In this post, we will discuss the concept of File Storage.
What is File Storage?
Well, as the name implies, file storage is the space allocated specifically to store files. Your specific storage allocation is based on a number of factors including your Salesforce edition and number of standard user licenses (see File Storage Allocations for a more detailed explanation). Your actual storage allocation and usage is available right in your Salesforce instance. Navigation to Quick Find -> Storage Usage to view your Data Storage, File Storage, and Big Object Storage statistics.
Why should I care about storage?
Put simply, storage comes with a price. Exceeding you allocation can lead to a disruption in service (such as the suspended ability to upload files*). And extra storage is pricey. It’s important to understand your consumption, and just as important to understand your potential growth/future consumption (especially when rolling out new processes).
* Note: While there is no documented policy to rely on, there is typically a grace period whereinstances are allowed to go over their file storage by 120% before a disruption in service).
Ok. Besides buying more storge, what are my options?
Let’s start with the obvious. Don’t store files in Salesforce. Or stated more specifically, leverage external storage as much as possible.
There are plenty of options for external file storage these days. Amazon S3 (Amazon Simple Storage Service) is just one which provides a simple integration point to store files (and reference back in your Salesforce instance). But that’s a topic for a different day. Before we take the leap to external storage and another expense, let’s explore some local options.
Great. What are some recommendations?
With a Sproket Logic Rx File Storage Audit, we take a top-down approach to identify the biggest reduction potential first. We start this journey with a basic set of probes.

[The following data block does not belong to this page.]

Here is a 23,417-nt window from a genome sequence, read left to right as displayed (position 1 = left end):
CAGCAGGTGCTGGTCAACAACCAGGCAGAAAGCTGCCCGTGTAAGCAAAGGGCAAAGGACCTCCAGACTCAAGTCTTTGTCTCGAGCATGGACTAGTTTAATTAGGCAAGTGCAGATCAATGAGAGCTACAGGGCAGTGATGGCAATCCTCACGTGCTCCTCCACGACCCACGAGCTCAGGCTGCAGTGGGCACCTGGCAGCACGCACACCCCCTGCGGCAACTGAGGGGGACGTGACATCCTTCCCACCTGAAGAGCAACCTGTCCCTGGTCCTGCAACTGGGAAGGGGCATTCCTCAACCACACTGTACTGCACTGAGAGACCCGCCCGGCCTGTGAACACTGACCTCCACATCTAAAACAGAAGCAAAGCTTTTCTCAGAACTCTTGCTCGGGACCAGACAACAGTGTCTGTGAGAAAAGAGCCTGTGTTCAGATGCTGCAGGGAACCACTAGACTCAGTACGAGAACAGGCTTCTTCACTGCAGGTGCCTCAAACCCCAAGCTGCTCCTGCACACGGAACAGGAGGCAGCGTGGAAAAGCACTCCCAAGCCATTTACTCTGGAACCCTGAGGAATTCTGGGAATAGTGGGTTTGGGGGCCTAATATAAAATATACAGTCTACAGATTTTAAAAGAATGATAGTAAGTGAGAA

(1) Understand your existing storage footprint
First and foremost, we need to understand your existing storage footprint. We need to understand the breakdown of the files being stored, the source of those files, and a breakdown of the file types and sizes.
(2) Understand your storage growth projections
Next, we need to understand your storage growth. We especially need to understand the runway to reaching 100% of your allocation. This will help dictate the roadmap for addressing your file storage growth.
With an understanding of your existing footprint and growth potential, we start to address some common problem areas.
(3) Orphaned Files
With the introduction of ContentDocuments (a replacement to Attachments), Salesforce provided an improved structure, improved sharing capability, a reduction in file storage, version control and so much more. But they also introduced the concept of Orphaned Files.
(4) Content Versions
With the introduction of ContentDocuments, Salesforce provided the ability to track and store versions of a document. While there are plenty of use cases where version history is necessary, there are also the same number of use cases where versions become stale and unnecessary. We deploy a standard Content Versions audit to help identify these scenarios.
(5) Duplicate Files
While ContentDocuments provide the ability to link a single file to multiple records, duplicates still occur.
Files are accidentally uploaded more than once.
Clients can send the same file multiple times into an Email-to-Case process.
Articles can be accidentally stored in multiple libraries
We identify these duplicates and hatch a plan.
(6) Email Signatures
If you are leveraging Email-to-Case and storing email attachments (i.e.Facebook, Twitter, Linkedin, etc.), you are most likely storing thousands of duplicate email signatures. We identify and report on the impact of these files.
(7) Large Files – Images
High resolution photos of your family dog are great for sharing on Facebook, but those 2MB+ images can quickly rob you of precious file storage. A review of your instance will identify image files eligible for compression (reducing the file storage by 80%+ without sacrificing on quality).
(8) Large Files – PDFs
PDF files can also be compressed for a typical between 15-20% (depending on the content). A review of you instance can identify files eligible for PDF compression.
(9) Deactivated Users
The standard user deactivation process does not touch files owned by the user. This includes both private and shared files. A review of files owned by deactivated users can identify extra storage opportunities.
(10) Old Files
Good old-fashioned out-dated files can be a storage hog. In our audit, we identify files belong to old case, old opportunities, and just plain old and outdated.